It is said that a visit to Montsegur and specifically the climb to the Château gives everyone who undertakes it a special feeling. The feeling commences on the first sight of Château on the road from Foix.The old secret cathar routes are now signposted, well, at least where they cross the modern roads.
The rock itself is relatively slim so when in the Château there is no sense of being supported from below. For me the experience took the form of a very slight vertigo, but not at all unpleasant or threatening. It was as if I might be able to float. On many days there are clouds below the peak which makes the experience even more impressive.
Monsegur was the setting of the final defeat of the Cathars at the end of the Albigensian Crusade. Approaching it from the east it seems improbable that it ever could be captured, sat as it is, on top of its pillar of rock.
I had visited Monsegur during my first visit to the area, because in Rennes I had been told that one possible source for the treasure of Rennes was not the Visigothic treasure but Cathar treasure smuggled out during the last days of the siege.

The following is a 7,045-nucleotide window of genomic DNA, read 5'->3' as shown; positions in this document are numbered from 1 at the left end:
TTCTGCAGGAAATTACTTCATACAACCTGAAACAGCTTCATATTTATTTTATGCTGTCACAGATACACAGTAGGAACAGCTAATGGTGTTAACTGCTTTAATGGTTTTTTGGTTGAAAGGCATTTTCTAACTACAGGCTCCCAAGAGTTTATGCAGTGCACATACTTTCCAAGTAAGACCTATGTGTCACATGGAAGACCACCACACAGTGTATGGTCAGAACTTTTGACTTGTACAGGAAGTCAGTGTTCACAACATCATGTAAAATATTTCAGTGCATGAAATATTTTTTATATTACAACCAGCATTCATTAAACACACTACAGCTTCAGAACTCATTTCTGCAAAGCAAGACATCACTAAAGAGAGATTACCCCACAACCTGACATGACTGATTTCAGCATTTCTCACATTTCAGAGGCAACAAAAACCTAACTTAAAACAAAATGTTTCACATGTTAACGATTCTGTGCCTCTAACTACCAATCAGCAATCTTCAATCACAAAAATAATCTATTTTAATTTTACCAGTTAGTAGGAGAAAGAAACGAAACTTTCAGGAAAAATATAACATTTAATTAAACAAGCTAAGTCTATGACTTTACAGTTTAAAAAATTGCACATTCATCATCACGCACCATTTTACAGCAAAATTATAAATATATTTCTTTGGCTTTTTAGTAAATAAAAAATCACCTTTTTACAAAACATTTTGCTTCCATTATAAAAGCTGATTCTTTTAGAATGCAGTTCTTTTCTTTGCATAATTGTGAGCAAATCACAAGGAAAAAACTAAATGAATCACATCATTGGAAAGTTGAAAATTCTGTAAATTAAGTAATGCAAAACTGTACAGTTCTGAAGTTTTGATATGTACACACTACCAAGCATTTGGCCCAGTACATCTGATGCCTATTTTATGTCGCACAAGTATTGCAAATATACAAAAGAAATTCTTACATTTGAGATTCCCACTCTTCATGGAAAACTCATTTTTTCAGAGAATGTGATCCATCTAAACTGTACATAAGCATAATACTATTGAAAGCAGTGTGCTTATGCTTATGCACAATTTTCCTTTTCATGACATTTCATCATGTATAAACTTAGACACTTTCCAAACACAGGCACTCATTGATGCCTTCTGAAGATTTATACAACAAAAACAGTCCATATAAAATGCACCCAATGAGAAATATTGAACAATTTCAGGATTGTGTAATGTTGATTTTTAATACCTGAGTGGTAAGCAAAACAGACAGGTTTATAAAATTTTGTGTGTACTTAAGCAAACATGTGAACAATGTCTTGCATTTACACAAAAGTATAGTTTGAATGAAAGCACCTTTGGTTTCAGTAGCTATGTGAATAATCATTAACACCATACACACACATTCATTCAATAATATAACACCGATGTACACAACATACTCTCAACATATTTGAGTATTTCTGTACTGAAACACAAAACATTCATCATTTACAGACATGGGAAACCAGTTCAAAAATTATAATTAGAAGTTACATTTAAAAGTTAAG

On the day of the summer solstice the first rays of the sun pass directly through the arrow slits and out again through arrow slits on the other side
The windows are aligned to make this possible.
To observe this phenomenon it is necessary to climb Monsegur the previous the previous evening and camp on top of the mountain overnight.
Even on mid summers day it can be cold but the experience makes it worthwhile.
It is also pointed out that the ruined Château we see today is not the Cathar strongpoint which was finally captured and its occupants slaughtered in 1244. The Château was rebuilt after this event and so the alignment is not considered to have any significance for the cathar faith. However new buildings were often founded on previous buildings and the alignment may have been copied from the earlier structure